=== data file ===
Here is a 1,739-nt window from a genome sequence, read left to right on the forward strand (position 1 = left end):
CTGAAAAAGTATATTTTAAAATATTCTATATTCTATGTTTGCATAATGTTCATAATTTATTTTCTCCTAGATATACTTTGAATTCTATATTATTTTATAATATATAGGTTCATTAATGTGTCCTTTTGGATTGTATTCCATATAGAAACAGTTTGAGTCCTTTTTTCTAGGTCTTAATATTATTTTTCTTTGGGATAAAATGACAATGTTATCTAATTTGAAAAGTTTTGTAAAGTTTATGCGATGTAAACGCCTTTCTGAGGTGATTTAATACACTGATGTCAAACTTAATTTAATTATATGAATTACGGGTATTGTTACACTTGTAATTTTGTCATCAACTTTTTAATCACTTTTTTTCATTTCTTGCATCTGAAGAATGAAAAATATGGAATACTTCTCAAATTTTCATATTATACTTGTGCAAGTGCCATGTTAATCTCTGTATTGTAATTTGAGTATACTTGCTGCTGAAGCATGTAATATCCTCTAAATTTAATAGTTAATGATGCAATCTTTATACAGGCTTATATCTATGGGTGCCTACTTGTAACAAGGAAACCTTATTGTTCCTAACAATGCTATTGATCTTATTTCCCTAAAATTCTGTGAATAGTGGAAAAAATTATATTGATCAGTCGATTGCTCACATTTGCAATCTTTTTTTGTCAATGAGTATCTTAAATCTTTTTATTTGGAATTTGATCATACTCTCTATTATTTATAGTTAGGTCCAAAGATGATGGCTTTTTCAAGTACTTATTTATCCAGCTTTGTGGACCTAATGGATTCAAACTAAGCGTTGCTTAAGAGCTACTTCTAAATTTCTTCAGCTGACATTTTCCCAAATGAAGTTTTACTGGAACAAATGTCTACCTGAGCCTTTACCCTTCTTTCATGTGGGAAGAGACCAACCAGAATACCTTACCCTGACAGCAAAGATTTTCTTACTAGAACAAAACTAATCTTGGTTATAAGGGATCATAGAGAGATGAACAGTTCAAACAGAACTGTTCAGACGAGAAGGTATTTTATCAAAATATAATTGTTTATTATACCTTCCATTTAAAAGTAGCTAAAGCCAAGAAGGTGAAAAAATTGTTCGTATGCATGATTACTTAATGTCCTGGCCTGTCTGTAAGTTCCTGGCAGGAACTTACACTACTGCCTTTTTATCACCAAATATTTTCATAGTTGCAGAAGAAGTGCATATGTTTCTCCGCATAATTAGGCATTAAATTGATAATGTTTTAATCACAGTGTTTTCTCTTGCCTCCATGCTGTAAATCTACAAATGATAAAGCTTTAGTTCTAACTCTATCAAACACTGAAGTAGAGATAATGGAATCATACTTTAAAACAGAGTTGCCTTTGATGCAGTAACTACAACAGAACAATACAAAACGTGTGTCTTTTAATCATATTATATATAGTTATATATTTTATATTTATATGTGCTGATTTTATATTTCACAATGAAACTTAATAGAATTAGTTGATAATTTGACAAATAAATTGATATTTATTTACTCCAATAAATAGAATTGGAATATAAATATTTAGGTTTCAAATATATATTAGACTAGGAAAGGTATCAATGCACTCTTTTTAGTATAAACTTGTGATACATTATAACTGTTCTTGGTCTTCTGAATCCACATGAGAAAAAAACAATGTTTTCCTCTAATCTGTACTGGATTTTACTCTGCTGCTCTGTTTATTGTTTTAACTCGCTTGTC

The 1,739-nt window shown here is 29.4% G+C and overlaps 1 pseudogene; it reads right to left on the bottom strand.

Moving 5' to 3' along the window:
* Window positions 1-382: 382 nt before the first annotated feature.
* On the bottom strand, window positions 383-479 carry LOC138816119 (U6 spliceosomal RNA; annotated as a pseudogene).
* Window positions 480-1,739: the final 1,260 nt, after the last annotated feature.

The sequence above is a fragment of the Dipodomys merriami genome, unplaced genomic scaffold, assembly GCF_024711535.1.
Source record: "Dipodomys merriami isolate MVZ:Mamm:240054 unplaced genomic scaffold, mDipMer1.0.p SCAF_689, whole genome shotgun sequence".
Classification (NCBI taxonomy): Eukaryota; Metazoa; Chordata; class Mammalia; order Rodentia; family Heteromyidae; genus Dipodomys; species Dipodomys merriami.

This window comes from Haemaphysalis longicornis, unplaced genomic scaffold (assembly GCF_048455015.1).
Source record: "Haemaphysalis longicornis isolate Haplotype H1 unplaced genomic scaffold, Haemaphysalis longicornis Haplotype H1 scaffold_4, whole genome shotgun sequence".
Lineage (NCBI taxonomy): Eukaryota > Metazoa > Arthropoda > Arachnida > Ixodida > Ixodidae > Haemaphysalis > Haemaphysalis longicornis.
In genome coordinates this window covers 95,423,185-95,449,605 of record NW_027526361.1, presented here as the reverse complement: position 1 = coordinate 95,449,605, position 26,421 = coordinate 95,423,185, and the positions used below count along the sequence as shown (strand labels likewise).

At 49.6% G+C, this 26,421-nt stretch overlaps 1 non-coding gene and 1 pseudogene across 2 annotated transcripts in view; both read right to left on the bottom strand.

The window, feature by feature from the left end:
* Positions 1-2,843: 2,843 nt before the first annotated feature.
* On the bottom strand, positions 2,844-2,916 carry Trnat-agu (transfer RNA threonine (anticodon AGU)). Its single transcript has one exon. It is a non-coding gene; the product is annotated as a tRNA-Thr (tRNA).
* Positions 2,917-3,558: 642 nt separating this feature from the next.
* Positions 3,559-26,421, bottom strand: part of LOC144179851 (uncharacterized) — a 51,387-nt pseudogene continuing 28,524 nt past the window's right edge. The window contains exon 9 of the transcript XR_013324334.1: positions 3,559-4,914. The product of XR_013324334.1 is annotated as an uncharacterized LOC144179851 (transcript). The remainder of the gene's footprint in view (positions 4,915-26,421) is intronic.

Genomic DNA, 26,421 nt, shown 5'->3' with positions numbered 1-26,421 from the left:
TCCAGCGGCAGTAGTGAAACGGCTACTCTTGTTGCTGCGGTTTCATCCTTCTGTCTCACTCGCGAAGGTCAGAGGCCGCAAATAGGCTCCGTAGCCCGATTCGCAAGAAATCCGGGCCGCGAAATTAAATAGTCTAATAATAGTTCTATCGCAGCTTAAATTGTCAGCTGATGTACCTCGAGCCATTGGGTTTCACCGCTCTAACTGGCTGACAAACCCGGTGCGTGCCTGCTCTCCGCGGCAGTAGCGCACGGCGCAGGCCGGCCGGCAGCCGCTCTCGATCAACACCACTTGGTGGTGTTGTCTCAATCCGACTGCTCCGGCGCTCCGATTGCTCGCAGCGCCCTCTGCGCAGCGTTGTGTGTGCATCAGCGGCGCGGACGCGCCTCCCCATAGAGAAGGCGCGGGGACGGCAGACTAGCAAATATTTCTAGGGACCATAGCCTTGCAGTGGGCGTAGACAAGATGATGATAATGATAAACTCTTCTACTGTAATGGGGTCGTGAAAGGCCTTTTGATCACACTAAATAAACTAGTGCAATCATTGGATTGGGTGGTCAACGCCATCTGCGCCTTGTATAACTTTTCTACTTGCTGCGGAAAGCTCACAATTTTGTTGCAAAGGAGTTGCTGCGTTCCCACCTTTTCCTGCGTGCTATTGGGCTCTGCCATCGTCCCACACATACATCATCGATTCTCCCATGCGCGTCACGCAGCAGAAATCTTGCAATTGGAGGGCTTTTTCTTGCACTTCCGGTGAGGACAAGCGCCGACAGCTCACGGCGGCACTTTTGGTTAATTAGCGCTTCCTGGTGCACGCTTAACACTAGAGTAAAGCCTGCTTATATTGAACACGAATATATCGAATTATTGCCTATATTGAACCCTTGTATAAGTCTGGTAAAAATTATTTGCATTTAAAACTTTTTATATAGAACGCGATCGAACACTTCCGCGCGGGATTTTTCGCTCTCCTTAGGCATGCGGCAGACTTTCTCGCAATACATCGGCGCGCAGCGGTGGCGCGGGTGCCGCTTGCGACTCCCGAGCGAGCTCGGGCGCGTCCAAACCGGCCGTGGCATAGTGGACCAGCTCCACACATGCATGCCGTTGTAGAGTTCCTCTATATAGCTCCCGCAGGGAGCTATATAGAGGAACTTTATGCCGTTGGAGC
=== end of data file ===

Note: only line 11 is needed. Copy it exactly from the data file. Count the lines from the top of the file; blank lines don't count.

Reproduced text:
This window comes from Haemaphysalis longicornis, unplaced genomic scaffold (assembly GCF_048455015.1).